Coronavirus: France opens housing for infected homeless people

The centres will be for those with mild cases not requiring hospital treatment

France in the coming days will open accommodation centres for homeless people suffering from mild symptoms of coronavirus.

The first place to open will be in Paris and house 150 people. The French government said more than 80 sites have been identified across the country for similar centres to house some 2,875 people. A team of medical experts will determine who is allowed to stay.

"In the very difficult context that we are currently going through, my priority is to maintain assistance to the most vulnerable and I sincerely thank all the professionals and volunteers involved in this action," said Julien Denormandie, Minister of Housing.

Around 157,000 people struggling for somewhere to live are currently housed in government-funded centres.

France had already announced it would not ask around 14,000 homeless people to leave emergency accommodation set up over the winter.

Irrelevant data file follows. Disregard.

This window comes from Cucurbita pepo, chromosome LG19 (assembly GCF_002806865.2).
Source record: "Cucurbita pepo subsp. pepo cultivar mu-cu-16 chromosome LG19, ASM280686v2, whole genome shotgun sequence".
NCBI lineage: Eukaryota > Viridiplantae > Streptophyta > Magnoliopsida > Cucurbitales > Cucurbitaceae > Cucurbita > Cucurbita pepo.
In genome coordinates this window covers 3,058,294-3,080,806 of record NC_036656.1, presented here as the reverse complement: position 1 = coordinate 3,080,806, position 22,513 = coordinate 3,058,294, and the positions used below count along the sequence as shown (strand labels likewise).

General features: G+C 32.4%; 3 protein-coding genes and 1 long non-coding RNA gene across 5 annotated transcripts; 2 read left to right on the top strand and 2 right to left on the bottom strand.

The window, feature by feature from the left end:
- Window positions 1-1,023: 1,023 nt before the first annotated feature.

President Emmanuel Macron said it was already crucial “for the most precarious, for the most deprived, for the isolated people, we will make sure, with the big associations, with also the local communities and their services, that they can be fed, protected, that the services we owe them be provided”.

On Thursday the head of the country’s public health agency warned that a country-wide two-week home confinement order to curb the spread of coronavirus would like be extended.

"Between two and four weeks" are required for the outbreak to be contained, Genevieve Chene told Franceinfo radio, which means an extension of the home confinement that began on Tuesday would "very likely be necessary."

The epidemic is worsening in the country, with 89 confirmed new deaths in 24 hours. On Wednesday, health authorities said half of patients in intensive care are under 60. There have been more than 9,000 confirmed cases.

To support struggling businesses, Finance Minister Bruno La Maire has suggested nationalising major companies could be a possibility.

"We have several options on the table for all of the major industrial companies which could face major threats on the market. It could be us raising our stake in their capital....or it could be nationalisations," Mr La Maire told France Inter Radio.

"We have all these options on the table, we are looking at them all, and I will be presenting them all to the President quite imminently," he said.